If only I could do these things, my son would open up to me more. He’d feel so loved and understood that he would share with me when the girl he’s crushing on likes another boy, and how that makes him feel. I’d know what he’s really truly afraid of, if he secretly wishes that he were as tall as the other kids or (gulp), that he had a funner mom.

Ugh. That old chestnut.

Once again and as always, it’s no one else’s deal but mine. There’s no looming dark cloud of judging super-people out there, just my own craving for confirmation that I’m doing OK here, because when it comes to a job like raising kids, we just never know, do we?  I look Out There to tell me what to do, while simultaneously claiming not to care what anyone thinks.

As I ponder this flaw in my nature, I’ll make my kid’s favorite lunch and bask in the knowledge that, while I don’t know thing one about Pi, I do make a kick-ass grilled cheese.

Oh, and a very happy Pi Day, to those who celebrate it.











My Son Laughed in My Face (and made my day)

On Facebook not long ago, I shared an exchange that happened between my twelve year old son and myself and it went like this:

T: What are you looking at?
Me: In this light, I can see just the tiniest beginning of a mustache on you.
T: Hmm. Really?
Me: Sure. It’s small, but yeah, I can see it.
T: (squinting at me) Like mother like son. (he breaks into hysterics)

I posted it because it made me laugh, but I was surprised to find that I thought about it a lot, after it happened. Not only did it make me laugh, the way kids often make us laugh, but it made me smile deeply. It warmed me.

If you’ve ever had a kid then you probably had at least a few of those moments where you breathed a sigh of relief. Maybe it was that they came into the world mostly healthy and ok. Or maybe it was when they looked you in the eye and smiled, or reached for a toy, or spoke their first word, held a pencil, ate peanuts without a reaction. It’s different for all of us, but there are those moments when you just say to yourself, “Thank goodness. Phew. They’re gonna be ok.”

The biggest one, of course, is kindness. When you start seeing your child think of someone else besides themselves, it’s a big relief. Clearly, kindness if life skill number one, but when the conversation above happened, I noticed I had a very similar reaction. It was a soft, inward sigh of relief. He’s got a sense of humor, I thought. Thank god, it will serve him well.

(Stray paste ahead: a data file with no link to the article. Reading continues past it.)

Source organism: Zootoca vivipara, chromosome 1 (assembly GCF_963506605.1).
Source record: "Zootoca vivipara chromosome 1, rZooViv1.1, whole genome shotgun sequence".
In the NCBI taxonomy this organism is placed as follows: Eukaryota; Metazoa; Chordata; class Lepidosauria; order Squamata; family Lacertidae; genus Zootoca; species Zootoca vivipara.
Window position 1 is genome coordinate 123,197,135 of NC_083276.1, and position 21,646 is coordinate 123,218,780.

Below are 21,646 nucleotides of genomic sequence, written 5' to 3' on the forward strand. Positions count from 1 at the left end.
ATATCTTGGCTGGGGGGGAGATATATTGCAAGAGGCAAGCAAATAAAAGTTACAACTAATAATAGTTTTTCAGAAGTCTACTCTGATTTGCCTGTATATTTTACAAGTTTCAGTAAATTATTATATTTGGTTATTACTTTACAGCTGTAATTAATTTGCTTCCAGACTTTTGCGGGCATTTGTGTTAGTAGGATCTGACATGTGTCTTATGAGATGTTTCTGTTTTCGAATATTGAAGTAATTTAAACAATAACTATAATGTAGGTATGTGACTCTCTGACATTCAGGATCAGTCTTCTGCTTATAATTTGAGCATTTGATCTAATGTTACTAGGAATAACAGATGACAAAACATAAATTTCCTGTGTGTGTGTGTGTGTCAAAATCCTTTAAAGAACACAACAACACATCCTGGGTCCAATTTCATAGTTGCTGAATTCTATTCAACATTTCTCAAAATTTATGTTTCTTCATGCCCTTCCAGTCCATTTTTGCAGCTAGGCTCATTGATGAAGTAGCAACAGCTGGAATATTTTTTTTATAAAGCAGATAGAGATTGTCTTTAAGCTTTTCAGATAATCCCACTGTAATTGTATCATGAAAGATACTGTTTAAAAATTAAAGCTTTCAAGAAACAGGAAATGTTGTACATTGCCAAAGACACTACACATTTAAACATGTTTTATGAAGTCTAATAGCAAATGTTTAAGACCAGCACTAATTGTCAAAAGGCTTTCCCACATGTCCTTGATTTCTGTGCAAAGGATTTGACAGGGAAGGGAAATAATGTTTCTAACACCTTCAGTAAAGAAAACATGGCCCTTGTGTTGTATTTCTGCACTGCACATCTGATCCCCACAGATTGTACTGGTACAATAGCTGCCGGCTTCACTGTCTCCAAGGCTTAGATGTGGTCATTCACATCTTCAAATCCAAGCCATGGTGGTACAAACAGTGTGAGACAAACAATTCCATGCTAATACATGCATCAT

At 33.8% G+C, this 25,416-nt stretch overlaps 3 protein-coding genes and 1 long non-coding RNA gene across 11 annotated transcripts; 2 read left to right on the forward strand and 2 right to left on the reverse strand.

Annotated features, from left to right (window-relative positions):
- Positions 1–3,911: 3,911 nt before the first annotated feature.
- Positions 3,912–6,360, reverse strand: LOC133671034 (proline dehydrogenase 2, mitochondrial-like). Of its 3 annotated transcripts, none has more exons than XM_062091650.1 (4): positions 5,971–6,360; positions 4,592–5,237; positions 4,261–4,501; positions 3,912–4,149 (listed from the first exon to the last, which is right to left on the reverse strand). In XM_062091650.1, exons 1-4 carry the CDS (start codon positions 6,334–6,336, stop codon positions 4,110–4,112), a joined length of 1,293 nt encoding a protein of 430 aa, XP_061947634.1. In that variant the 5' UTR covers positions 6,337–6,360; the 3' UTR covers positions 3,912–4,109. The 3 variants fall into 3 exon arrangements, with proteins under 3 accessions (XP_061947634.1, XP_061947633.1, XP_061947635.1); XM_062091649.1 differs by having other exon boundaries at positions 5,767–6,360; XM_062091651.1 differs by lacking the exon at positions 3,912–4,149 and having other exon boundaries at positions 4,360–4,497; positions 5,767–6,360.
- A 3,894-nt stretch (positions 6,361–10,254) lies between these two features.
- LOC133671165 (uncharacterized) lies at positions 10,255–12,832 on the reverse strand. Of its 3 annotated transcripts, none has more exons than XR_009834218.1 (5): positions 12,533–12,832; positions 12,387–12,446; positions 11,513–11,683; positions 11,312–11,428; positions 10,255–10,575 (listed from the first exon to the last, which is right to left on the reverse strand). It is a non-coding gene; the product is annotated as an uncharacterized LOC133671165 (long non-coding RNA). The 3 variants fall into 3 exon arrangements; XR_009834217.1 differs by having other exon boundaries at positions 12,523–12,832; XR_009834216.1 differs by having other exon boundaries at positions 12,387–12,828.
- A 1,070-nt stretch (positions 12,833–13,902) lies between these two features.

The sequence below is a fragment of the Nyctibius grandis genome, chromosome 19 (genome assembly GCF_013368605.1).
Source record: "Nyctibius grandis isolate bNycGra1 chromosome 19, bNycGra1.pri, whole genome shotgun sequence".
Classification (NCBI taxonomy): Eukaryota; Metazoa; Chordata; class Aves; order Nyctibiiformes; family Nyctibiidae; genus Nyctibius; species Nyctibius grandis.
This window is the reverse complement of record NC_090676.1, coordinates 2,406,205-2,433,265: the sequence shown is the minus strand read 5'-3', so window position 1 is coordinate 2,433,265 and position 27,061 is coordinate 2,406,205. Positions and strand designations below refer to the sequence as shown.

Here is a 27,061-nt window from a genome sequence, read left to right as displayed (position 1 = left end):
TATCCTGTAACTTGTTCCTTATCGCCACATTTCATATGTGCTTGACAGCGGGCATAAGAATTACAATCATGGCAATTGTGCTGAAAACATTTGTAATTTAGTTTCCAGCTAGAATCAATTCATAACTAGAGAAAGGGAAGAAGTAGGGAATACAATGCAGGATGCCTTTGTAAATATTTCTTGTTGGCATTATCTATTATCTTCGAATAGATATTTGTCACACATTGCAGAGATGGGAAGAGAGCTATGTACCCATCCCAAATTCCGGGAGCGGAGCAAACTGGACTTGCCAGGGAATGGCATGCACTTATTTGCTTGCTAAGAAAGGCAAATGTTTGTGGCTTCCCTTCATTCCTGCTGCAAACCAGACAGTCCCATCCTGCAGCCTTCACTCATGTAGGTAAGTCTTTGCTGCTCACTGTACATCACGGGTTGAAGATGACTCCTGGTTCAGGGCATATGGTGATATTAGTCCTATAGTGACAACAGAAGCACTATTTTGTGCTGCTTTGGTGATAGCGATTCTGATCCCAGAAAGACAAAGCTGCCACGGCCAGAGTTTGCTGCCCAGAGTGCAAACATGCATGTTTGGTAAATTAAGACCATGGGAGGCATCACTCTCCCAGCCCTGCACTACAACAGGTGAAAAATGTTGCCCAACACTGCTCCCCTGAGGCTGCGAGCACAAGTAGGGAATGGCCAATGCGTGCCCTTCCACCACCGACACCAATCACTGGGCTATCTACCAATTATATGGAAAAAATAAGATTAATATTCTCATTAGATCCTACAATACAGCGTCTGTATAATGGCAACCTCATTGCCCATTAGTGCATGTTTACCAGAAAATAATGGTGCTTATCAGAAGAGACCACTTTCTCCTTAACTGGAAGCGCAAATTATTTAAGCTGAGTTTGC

A sense of humor can get you out of a world of trouble and keep you afloat when things get really bad. You can be smart, beautiful and talented, but without a sense of humor, I wouldn’t want to trade places with you. If we were living in another time, a sense of humor would be like having the sharpest arrowheads, or a full set of teeth. Life is just going to be easier for you, and more fun for your tribe. A sense of humor without kindness is a recipe for disaster, but put them together, and I want to know you.

I can’t tell you how many times my husband and I will be having a disagreement and he will find a way to make me laugh. You know those moments when you’re so pissed, but then your beloved comes at you with a spot on Maggie Smith impression and gets you laughing?

No? Oh.

Well, anyway, it’s the best. Provided the timing is right (there’s a 8.6 degree of difficulty here, guys, proceed with caution), it never fails to reverse the direction of a downward spiral. Maybe it’s not a total reconciliation, where he admits I was completely right and he was completely wrong, but at least the tone has changed. After a good laugh our hearts a little softer. Things go better.

We all know that you don’t have to be funny to have a sense of humor, although I think the two usually go together, if you listen closely enough. All my friends have a sense of humor, they just do. All of them make me laugh, but I’m sure not all of them think they are funny, which of course makes me love them even more.

My son has been making me laugh since he was born. Kids are a hoot, after all. The malapropisms, goofy outfits and knock knock jokes. Hilarious! But now the laughs are different. They reveal more of how he sees life, and more and more often he makes me laugh at the exact moment that I need to lighten up. If we’re locked in one of those lose/lose battles fueled by menopause and puberty and he makes me laugh, I’m almost always incredibly grateful to him. It’s usually just what I need to get my head screwed on, if it’s come,  just ever so slightly, off.

I was at a funeral a while ago, where the adult child of the woman who had died said, with tears in his eyes and so much love, “When we were growing up, we all knew that if you could make Mom laugh, you could get away with almost anything. If you were in trouble, your best bet was to crack her up, which was easy to do.” Not a bad legacy, in my opinion. I’d be happy with that.

I hope I’m the kind of person who laughs easily, even when it’s at myself. I can’t imagine surviving motherhood (or childhood) any other way. So, just for today, I’m forgetting the math homework that hasn’t been finished, the dirty socks stuck in the couch, the twelve year old attitude, and remembering this: that, in addition to being a generally good egg, he can see the humor in life. He can see absurdity and irony and, apparently, he can see my mustache.

That’s ok, I’ll get him back. I’m his mom, I’ve got the baby pictures 🙂